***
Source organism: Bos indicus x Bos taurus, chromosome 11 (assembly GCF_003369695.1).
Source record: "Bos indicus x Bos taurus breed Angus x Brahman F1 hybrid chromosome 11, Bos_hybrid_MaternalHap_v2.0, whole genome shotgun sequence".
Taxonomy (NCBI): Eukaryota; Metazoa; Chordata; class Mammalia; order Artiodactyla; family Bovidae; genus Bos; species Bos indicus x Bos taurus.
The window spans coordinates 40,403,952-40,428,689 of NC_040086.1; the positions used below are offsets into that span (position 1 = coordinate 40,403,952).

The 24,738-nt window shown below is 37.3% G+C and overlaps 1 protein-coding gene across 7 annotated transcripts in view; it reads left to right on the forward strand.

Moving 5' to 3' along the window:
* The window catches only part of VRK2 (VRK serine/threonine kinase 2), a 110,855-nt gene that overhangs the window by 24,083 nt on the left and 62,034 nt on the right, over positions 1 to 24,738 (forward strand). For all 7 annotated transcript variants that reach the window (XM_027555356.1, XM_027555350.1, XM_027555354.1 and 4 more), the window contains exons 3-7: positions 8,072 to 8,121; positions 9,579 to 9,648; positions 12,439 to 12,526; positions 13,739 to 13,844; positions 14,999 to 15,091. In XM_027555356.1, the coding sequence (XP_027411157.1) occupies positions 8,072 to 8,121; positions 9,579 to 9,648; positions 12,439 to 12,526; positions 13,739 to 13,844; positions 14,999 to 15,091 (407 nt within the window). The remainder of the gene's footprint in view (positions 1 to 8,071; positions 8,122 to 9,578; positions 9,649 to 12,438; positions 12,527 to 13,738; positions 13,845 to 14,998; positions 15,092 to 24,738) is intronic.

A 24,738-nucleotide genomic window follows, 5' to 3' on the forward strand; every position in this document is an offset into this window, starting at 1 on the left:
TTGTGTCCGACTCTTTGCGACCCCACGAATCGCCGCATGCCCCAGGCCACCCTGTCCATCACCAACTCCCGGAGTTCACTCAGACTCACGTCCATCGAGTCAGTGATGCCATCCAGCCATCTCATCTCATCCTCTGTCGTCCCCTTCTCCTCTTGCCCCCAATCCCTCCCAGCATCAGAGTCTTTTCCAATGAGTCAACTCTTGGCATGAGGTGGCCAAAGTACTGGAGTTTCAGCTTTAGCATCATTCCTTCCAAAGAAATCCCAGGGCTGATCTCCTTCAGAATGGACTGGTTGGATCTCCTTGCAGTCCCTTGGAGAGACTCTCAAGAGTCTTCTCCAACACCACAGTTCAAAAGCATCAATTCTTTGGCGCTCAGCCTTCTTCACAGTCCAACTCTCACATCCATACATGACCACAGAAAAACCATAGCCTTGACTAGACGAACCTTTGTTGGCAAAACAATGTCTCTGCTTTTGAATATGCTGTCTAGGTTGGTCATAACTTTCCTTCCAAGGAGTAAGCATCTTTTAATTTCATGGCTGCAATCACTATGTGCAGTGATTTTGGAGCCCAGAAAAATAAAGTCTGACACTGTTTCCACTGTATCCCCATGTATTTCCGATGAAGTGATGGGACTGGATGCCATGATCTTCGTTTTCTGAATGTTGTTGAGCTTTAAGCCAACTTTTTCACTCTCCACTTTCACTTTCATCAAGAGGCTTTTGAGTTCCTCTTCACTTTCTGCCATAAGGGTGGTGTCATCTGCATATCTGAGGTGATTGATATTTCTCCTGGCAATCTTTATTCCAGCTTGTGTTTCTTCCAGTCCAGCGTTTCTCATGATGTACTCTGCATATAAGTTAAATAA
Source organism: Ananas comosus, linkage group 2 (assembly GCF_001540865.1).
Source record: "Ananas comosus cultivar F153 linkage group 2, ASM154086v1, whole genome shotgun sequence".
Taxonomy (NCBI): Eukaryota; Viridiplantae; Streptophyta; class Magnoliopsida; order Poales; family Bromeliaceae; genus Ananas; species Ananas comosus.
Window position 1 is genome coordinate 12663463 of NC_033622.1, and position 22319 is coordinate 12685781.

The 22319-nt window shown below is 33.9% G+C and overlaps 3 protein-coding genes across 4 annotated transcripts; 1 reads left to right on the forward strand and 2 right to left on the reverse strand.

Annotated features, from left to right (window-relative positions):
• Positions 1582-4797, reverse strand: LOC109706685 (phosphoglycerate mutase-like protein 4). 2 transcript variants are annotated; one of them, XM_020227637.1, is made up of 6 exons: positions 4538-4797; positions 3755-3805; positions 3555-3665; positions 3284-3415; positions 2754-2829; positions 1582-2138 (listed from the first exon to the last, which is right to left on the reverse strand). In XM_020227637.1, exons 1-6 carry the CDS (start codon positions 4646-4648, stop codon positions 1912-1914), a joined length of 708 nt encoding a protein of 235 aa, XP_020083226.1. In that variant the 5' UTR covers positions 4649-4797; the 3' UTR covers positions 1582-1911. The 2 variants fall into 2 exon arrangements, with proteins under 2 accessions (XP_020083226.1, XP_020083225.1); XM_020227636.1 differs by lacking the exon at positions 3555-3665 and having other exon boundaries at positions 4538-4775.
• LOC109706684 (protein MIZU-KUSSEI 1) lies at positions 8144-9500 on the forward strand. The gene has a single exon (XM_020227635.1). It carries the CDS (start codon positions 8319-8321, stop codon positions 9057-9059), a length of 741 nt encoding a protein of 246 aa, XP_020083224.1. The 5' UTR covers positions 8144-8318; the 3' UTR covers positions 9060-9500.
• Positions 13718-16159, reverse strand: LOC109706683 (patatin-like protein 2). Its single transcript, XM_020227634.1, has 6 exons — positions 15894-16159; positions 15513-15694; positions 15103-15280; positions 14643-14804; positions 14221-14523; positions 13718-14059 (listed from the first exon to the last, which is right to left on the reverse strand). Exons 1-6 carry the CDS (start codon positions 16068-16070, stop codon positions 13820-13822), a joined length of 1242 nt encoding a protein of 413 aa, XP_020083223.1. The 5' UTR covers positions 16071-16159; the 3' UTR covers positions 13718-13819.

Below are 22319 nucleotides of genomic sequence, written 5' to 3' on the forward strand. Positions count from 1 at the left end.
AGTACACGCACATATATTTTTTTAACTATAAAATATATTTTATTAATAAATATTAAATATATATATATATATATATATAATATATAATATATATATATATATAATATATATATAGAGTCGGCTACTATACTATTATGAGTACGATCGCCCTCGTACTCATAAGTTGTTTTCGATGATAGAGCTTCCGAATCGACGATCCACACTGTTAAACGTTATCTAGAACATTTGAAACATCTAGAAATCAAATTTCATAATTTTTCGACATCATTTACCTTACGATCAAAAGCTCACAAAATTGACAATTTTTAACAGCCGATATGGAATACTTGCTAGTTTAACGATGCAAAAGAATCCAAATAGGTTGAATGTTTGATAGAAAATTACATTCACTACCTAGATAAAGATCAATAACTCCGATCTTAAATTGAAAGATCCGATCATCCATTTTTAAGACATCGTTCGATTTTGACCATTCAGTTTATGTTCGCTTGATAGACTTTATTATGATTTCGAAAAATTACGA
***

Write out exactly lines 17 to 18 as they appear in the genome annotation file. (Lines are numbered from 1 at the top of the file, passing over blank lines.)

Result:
• LOC109706684 (protein MIZU-KUSSEI 1) lies at positions 8144-9500 on the forward strand. The gene has a single exon (XM_020227635.1). It carries the CDS (start codon positions 8319-8321, stop codon positions 9057-9059), a length of 741 nt encoding a protein of 246 aa, XP_020083224.1. The 5' UTR covers positions 8144-8318; the 3' UTR covers positions 9060-9500.
• Positions 13718-16159, reverse strand: LOC109706683 (patatin-like protein 2). Its single transcript, XM_020227634.1, has 6 exons — positions 15894-16159; positions 15513-15694; positions 15103-15280; positions 14643-14804; positions 14221-14523; positions 13718-14059 (listed from the first exon to the last, which is right to left on the reverse strand). Exons 1-6 carry the CDS (start codon positions 16068-16070, stop codon positions 13820-13822), a joined length of 1242 nt encoding a protein of 413 aa, XP_020083223.1. The 5' UTR covers positions 16071-16159; the 3' UTR covers positions 13718-13819.